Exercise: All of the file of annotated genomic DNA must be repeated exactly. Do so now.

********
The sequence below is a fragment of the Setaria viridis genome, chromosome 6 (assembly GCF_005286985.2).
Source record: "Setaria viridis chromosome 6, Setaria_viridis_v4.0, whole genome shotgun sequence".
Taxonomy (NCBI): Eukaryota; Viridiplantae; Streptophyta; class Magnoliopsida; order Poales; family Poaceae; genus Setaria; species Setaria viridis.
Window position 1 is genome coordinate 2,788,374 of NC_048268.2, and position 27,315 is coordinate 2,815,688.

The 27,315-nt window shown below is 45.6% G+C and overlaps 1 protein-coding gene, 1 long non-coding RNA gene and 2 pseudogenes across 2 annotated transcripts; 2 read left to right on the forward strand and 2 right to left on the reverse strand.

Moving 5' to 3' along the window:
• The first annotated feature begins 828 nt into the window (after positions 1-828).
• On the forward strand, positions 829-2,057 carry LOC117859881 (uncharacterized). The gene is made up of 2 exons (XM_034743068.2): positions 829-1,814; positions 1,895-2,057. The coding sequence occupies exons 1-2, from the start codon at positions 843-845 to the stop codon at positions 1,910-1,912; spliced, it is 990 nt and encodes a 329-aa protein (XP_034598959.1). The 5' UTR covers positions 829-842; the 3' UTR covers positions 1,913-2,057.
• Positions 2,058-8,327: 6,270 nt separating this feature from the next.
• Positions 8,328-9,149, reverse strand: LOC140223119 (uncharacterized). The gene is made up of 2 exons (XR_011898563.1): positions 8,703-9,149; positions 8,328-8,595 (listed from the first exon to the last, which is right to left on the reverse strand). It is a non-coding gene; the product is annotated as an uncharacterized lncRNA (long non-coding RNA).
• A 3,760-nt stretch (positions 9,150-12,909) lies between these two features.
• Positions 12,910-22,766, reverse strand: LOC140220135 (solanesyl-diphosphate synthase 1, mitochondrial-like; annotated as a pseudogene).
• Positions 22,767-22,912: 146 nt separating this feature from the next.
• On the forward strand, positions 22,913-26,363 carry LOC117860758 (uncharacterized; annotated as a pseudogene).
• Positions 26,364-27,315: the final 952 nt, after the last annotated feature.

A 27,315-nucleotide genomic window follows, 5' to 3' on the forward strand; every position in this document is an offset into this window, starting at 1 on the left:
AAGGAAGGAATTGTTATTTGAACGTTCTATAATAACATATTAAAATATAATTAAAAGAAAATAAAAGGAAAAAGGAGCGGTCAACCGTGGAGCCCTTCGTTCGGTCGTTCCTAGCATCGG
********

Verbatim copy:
The sequence below is a fragment of the Setaria viridis genome, chromosome 6 (assembly GCF_005286985.2).
Source record: "Setaria viridis chromosome 6, Setaria_viridis_v4.0, whole genome shotgun sequence".
Taxonomy (NCBI): Eukaryota; Viridiplantae; Streptophyta; class Magnoliopsida; order Poales; family Poaceae; genus Setaria; species Setaria viridis.
Window position 1 is genome coordinate 2,788,374 of NC_048268.2, and position 27,315 is coordinate 2,815,688.

The 27,315-nt window shown below is 45.6% G+C and overlaps 1 protein-coding gene, 1 long non-coding RNA gene and 2 pseudogenes across 2 annotated transcripts; 2 read left to right on the forward strand and 2 right to left on the reverse strand.

Moving 5' to 3' along the window:
• The first annotated feature begins 828 nt into the window (after positions 1-828).
• On the forward strand, positions 829-2,057 carry LOC117859881 (uncharacterized). The gene is made up of 2 exons (XM_034743068.2): positions 829-1,814; positions 1,895-2,057. The coding sequence occupies exons 1-2, from the start codon at positions 843-845 to the stop codon at positions 1,910-1,912; spliced, it is 990 nt and encodes a 329-aa protein (XP_034598959.1). The 5' UTR covers positions 829-842; the 3' UTR covers positions 1,913-2,057.
• Positions 2,058-8,327: 6,270 nt separating this feature from the next.
• Positions 8,328-9,149, reverse strand: LOC140223119 (uncharacterized). The gene is made up of 2 exons (XR_011898563.1): positions 8,703-9,149; positions 8,328-8,595 (listed from the first exon to the last, which is right to left on the reverse strand). It is a non-coding gene; the product is annotated as an uncharacterized lncRNA (long non-coding RNA).
• A 3,760-nt stretch (positions 9,150-12,909) lies between these two features.
• Positions 12,910-22,766, reverse strand: LOC140220135 (solanesyl-diphosphate synthase 1, mitochondrial-like; annotated as a pseudogene).
• Positions 22,767-22,912: 146 nt separating this feature from the next.
• On the forward strand, positions 22,913-26,363 carry LOC117860758 (uncharacterized; annotated as a pseudogene).
• Positions 26,364-27,315: the final 952 nt, after the last annotated feature.

A 27,315-nucleotide genomic window follows, 5' to 3' on the forward strand; every position in this document is an offset into this window, starting at 1 on the left:
AAGGAAGGAATTGTTATTTGAACGTTCTATAATAACATATTAAAATATAATTAAAAGAAAATAAAAGGAAAAAGGAGCGGTCAACCGTGGAGCCCTTCGTTCGGTCGTTCCTAGCATCGG